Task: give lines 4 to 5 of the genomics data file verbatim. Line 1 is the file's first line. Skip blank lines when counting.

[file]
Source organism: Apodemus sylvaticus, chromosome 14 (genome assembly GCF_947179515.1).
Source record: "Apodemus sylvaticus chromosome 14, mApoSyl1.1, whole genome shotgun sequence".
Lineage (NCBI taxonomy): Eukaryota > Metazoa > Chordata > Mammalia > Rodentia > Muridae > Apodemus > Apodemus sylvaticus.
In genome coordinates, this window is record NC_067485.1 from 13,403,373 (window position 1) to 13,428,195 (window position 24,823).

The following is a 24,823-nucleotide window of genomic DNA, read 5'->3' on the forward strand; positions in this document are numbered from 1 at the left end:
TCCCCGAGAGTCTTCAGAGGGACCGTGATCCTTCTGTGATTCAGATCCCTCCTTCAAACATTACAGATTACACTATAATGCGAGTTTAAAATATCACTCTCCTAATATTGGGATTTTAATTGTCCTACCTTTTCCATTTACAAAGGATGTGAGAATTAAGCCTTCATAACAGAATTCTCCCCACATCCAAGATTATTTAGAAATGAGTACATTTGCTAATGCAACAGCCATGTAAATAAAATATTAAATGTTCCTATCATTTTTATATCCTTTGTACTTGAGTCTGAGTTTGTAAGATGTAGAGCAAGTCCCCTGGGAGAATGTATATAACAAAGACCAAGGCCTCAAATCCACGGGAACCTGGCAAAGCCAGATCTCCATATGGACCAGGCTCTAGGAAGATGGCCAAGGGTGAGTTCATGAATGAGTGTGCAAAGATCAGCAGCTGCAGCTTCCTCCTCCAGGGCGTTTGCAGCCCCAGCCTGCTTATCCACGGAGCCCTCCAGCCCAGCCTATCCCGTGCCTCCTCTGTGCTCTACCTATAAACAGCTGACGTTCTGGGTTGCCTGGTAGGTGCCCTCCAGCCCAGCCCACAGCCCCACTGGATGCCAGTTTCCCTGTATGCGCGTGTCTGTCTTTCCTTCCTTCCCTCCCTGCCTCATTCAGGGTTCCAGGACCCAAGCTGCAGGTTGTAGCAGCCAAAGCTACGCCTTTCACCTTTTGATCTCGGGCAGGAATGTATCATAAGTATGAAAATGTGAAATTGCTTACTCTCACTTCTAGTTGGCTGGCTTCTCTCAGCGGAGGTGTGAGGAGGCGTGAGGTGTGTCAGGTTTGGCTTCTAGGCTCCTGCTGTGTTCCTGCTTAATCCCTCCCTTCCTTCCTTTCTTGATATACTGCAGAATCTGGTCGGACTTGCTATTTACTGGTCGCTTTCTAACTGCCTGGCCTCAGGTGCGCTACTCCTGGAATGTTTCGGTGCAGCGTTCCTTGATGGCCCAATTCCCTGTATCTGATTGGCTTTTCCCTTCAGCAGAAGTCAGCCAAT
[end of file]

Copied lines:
In genome coordinates, this window is record NC_067485.1 from 13,403,373 (window position 1) to 13,428,195 (window position 24,823).

The following is a 24,823-nucleotide window of genomic DNA, read 5'->3' on the forward strand; positions in this document are numbered from 1 at the left end: